Tyler Jorgenson 11:20
Yeah, and I completely agree with everything that you’re saying. And I see, what I see in the marketplace is a complete gap where the average marketer doesn’t even know how to catch up to be able to say, Okay, I was, I was really good in one of those, you know, paradigms, or even two, maybe even three. But like what you said, I mean, you’re talking to fellow CMOS that are saying, I don’t even understand programmatic if I had to really be honest. And that’s only one of the things coming at him. Right. So like one, I mean, your book explains how it is possible to bridge this gap. And I want to hear that, but do you think that today’s marketers can cross that chasm? Is it even going to be possible for like it to be happened by individuals? Or is it gonna have is it needed to happen through teams and collectives,
Raja Rajamannar 12:10
I would say it is the latter. At this particular stage, even as you’re trying to develop, or recruit, and train people to be full fledged, I keep calling them the da Vinci type of people, they operate with the right brain and the left brain together. And they’re extremely competent, not only the field of marketing, but they understand finance, they understand data, they understand technology, they understand public relations, and so on. And of course, they understand marketing very deeply. We need that kind of a palette. Now, it’s not easy to find that kind of talent, people who are so versatile, like Da Vinci. But at the same time, there are people who are they’re of that caliber, but they don’t want to come and join marketing, they want to go to Silicon Valley, they want to go to investment bank or to a consulting firm. So we have a challenge in terms of hiring new people. So then what do you do you take your existing people assess what skills and competencies they have? What is their aptitude to learn what is a learning agility, and then create programs to train them and cross train them? That’s one part of it. Yeah, the second thing is like, for example, when I look at my own organization, at MasterCard, we hired a number of people from different different kinds of specializations, and bring them together. So collectively, as a team, you have got everything that you require to succeed for tomorrow. So I think that is the solution for now. But when you look into the future, you need actually more and more individuals who are really general managers with a deep, deep specialization in marketing, as opposed to marketing specialists, who will keep growing linearly.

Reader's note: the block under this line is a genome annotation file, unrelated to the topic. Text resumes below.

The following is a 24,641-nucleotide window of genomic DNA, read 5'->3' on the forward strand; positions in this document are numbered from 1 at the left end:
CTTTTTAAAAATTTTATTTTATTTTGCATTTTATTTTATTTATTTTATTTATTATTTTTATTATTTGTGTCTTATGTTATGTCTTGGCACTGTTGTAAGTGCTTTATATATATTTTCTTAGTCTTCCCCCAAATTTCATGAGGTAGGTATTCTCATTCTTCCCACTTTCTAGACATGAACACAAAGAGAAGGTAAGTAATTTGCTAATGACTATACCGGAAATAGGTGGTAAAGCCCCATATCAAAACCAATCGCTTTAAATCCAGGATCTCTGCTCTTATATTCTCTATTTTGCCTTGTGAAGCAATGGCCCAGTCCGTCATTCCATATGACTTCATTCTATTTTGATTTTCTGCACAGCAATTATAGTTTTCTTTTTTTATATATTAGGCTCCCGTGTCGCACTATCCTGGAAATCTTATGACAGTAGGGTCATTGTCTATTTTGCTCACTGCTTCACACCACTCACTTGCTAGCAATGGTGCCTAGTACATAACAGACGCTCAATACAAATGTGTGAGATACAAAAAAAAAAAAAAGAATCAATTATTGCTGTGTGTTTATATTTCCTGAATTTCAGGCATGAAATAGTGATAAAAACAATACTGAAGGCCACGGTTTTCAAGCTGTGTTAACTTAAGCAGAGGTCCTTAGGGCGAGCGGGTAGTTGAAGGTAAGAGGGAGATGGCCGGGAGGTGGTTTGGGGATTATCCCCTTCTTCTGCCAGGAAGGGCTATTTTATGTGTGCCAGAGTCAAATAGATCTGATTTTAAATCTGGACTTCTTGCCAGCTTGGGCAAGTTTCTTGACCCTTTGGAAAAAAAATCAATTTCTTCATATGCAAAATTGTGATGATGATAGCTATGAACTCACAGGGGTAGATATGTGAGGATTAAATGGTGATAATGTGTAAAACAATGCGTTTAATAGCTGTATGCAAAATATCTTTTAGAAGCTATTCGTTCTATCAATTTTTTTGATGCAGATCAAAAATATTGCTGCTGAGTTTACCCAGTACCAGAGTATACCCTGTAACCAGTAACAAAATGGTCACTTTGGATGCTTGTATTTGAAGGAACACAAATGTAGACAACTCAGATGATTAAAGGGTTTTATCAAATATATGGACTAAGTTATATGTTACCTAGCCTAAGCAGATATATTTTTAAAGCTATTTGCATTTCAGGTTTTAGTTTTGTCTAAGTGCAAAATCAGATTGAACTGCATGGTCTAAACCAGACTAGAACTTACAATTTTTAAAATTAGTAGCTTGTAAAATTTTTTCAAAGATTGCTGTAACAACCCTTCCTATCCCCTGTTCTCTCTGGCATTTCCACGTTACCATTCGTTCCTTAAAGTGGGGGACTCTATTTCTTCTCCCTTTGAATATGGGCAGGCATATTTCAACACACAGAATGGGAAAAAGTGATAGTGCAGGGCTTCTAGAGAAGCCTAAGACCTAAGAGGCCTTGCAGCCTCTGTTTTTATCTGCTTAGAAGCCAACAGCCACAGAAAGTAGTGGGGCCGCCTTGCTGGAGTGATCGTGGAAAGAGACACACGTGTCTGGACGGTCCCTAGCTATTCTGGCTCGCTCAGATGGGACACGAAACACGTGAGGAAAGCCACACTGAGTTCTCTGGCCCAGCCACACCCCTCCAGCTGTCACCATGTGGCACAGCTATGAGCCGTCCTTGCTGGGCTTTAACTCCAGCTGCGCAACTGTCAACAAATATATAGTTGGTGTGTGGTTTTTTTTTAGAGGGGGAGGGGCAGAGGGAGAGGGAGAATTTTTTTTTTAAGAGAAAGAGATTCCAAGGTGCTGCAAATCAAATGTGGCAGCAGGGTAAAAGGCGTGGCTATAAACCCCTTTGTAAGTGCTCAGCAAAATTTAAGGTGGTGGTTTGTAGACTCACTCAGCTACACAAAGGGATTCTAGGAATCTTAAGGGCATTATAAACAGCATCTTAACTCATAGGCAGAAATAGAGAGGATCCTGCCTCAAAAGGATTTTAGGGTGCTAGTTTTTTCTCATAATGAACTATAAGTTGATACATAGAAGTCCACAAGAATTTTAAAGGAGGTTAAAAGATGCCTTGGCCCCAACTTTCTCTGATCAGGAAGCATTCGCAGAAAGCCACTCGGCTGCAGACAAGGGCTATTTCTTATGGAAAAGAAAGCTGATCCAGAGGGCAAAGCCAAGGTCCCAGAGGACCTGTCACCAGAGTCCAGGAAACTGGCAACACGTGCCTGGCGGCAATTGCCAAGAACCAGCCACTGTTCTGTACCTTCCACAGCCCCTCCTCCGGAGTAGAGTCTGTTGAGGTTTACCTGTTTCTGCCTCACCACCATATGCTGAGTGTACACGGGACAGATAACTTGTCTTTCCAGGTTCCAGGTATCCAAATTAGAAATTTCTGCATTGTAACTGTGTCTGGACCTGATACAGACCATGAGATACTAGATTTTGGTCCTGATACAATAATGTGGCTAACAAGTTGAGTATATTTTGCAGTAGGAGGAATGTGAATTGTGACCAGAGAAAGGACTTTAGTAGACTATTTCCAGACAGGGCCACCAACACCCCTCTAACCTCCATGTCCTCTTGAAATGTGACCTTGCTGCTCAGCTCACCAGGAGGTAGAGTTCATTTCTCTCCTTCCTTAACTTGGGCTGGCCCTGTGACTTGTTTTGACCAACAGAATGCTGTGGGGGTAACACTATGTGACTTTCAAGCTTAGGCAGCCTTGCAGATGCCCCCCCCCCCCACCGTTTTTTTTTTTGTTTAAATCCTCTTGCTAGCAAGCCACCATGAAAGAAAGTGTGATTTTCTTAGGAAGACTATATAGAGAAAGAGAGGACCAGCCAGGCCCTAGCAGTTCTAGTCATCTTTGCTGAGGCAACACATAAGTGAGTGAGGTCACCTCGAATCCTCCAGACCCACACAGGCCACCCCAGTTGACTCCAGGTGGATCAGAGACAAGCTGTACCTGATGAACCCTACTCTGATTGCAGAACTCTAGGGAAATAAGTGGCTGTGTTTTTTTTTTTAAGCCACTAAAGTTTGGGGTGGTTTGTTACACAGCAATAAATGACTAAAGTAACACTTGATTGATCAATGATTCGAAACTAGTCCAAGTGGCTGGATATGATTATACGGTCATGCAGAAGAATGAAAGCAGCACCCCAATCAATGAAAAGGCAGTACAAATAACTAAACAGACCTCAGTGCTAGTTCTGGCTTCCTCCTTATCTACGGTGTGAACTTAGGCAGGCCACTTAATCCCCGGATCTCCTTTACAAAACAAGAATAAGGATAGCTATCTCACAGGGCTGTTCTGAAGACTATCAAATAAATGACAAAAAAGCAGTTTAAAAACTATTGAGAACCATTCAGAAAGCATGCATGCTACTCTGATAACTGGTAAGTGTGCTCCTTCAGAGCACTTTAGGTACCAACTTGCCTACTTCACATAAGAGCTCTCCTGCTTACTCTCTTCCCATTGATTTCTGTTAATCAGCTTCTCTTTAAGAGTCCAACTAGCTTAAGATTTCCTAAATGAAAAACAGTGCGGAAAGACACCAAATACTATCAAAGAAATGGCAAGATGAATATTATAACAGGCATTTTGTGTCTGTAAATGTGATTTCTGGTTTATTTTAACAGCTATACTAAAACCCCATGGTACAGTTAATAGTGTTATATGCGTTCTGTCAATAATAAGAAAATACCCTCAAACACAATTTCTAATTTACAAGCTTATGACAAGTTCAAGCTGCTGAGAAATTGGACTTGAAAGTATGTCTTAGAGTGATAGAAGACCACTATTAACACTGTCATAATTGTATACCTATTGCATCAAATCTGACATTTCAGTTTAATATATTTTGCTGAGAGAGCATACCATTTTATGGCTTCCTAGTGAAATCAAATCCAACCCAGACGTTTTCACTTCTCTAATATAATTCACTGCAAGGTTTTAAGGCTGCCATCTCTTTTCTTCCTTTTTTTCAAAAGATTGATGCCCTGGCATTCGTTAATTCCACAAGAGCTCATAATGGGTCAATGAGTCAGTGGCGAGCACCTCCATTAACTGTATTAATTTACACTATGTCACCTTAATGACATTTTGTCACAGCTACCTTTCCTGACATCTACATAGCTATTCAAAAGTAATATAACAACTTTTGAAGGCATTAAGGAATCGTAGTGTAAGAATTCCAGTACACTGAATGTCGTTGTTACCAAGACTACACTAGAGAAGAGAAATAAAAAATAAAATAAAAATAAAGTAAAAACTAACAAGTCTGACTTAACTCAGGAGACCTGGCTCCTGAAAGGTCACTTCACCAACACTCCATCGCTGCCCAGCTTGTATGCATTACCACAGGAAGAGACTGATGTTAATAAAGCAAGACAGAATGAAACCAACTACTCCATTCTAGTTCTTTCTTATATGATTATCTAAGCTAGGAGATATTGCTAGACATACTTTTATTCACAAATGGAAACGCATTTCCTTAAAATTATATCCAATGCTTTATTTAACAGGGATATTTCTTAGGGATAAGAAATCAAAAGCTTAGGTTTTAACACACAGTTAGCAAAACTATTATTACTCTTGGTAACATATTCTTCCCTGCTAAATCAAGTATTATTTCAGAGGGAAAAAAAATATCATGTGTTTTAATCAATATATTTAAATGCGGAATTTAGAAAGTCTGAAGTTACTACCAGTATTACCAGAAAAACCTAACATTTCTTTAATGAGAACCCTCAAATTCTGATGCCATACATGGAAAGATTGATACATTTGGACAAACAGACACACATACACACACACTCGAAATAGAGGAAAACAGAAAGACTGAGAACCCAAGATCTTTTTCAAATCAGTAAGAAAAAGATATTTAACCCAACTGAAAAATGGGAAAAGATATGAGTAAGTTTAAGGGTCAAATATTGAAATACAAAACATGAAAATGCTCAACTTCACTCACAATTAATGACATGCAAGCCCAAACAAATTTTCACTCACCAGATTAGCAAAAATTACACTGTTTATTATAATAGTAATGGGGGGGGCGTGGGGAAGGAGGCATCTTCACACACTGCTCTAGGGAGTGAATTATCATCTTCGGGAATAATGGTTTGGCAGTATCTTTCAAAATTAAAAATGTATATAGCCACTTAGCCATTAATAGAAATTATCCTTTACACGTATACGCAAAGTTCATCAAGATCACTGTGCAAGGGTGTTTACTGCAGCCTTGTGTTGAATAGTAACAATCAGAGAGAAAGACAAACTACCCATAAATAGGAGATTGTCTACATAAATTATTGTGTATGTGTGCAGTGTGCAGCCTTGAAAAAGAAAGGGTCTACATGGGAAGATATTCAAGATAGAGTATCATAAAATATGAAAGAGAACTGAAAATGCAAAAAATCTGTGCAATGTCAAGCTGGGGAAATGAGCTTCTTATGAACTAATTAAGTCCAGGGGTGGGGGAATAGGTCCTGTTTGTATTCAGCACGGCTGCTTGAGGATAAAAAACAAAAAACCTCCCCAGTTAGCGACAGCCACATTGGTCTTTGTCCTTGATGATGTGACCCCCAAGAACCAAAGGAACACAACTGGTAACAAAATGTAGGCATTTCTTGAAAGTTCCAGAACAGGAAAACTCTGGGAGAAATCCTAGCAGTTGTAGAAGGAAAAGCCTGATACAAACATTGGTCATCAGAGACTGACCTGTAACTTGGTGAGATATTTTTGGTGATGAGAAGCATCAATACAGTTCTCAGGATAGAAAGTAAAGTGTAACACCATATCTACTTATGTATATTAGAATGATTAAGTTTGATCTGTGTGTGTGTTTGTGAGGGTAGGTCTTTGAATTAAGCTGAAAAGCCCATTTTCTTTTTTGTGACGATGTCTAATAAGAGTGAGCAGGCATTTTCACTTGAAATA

Tyler Jorgenson 13:42
Well said, I think that that question of, do we try to help him Mark like somebody who is a marketer become more analytical or become and go that way? Or do we say Do we go to the analysts and the data people and help them think more like a marketer? And I don’t think it’s an or question, right? I think we need people who are open minded, who have a learning aptitude, I think, in today’s day and age, like, it is so much more important that as people rise in the workforce, that they open their minds more and become easier to teach. Instead of saying, I’m an expert, I’ve got this, it’s like, none of us know everything anymore. Like if there’s too much coming at us, you know,
Raja Rajamannar 14:19
so true. So true. Absolutely. As I select the immediate solution is make sure that you have all the complementary skills within your team. And as a team leader, or as the CMO or as a marketing leader, you need to educate yourself. Another thing is, you cannot delegate learning to only our people. You have to educate yourself now. I spend every single week at least five hours to learn something new. Why don’t I read up material or take some courses like on Coursera and I try to educate myself constantly because the world is changing so fast. If you don’t learn stuff now you’ll become obsolete. by next week, so you have to be constantly learning at this point in time. And that also serves as a very good example for your team say that if I can do it, I too can do it.
Tyler Jorgenson 15:09
Yeah, I love that. I think setting the example of like learning and constant growth is going to be so important. Now, like there’s a major piece, both from small businesses to large businesses, have really started leveraging through gamification of marketing and things like that one of the big pieces of that is consumer loyalty. Now, we see it everywhere from stamp cards at at the local bagel shop, right all the way up to earning points for your next thing. Do you think brands and businesses are doing loyalty correctly?
Unknown Speaker 15:40
Tyler Jorgenson 15:43
Why aren’t we doing a better job? And what should they be doing?
Raja Rajamannar 15:46